Motie leads West Indies fightback against South Africa in 2nd Test

JOHANNESBURG: Aiden Markram helped South Africa race to a strong start before the West Indies fought back on the first day of the second Test in Johannesburg on Wednesday.

Left-arm spinner Gudakesh Motie picked up three wickets as South Africa closed on 311 for seven, having slipped from their formidable teatime position of 247 for two.

Aiden Markram (96) and Tony de Zorzi (85) were mainly responsible for South Africa’s healthy position before the hosts struggled after the second interval.

“It’s not just the four runs (for the century),” Markram said. “On that pitch I should have been looking at a really big score, 160 or 170.”

Markram, who made 115 in South Africa’s 87-run win in the first Test in Centurion, was in imperious form, hitting 17 fours off 139 balls.

He described his dismissal, trying to play an uncharacteristic scoop shot against Motie, as “a brain fade”.

Markram and De Zorzi, playing in his second Test, put on 116 off 164 balls.

De Zorzi was later bowled by Motie during a South African post-tea collapse in which five wickets fell for 62 runs.

“He’s got a good head on his shoulders,” Markram said of his inexperienced teammate. “You need guys at number three who can apply themselves.”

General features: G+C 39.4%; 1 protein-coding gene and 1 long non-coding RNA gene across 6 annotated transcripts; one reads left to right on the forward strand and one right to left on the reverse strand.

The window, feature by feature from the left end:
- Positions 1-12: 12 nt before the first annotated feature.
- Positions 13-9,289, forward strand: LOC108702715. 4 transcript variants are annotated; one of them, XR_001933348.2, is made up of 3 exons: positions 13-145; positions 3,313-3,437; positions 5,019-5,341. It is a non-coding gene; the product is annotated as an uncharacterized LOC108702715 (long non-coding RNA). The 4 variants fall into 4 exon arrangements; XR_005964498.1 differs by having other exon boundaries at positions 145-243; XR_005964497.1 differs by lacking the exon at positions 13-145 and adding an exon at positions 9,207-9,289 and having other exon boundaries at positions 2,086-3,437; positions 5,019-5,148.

The left-handed De Zorzi, 25, said he had tried to play as normally as possible rather than thinking about the leap from first-class to Test cricket.

“You have to do what got you here,” he said.

Jason Holder bowled a tight spell after tea and claimed the wicket of South African captain Temba Bavuma, who played no shot and was leg before wicket for 28 to a ball which cut back sharply.

De Zorzi batted fluently to be on 75 off 124 deliveries at tea but could add only another 10 runs off 31 balls before he was bowled by Motie.

He was drawn forward and beaten by a flighted delivery which spun back and hit the top of his off stump.

Motie finished the day with three for 75.

Ryan Rickelton was caught behind for 22 off Alzarri Joseph and Kyle Mayers claimed two wickets with the second new ball late in the day, bowling Wiaan Mulder and having Simon Harmer caught behind.

“The pitch quickened up later in the day and we created more chances,” said Mayers.

“It’s an open game. The late strikes brought us back into the game.”

Motie earlier had Dean Elgar caught at short fine leg for 42 off a ball which was outside the left-hander’s leg stump before removing Markram.

The ball looped off his bat and Jermaine Blackwood ran around from slip to leg slip to hold the catch.

Elgar and Markram put on 76 for the first wicket after Bavuma won the toss and chose to bat on an unusually docile Wanderers pitch.

At a venue with a tradition for pace and bounce, a dry surface gave some assistance to the spin bowlers on the first day, seemingly justifying South Africa’s decision to choose two spinners.

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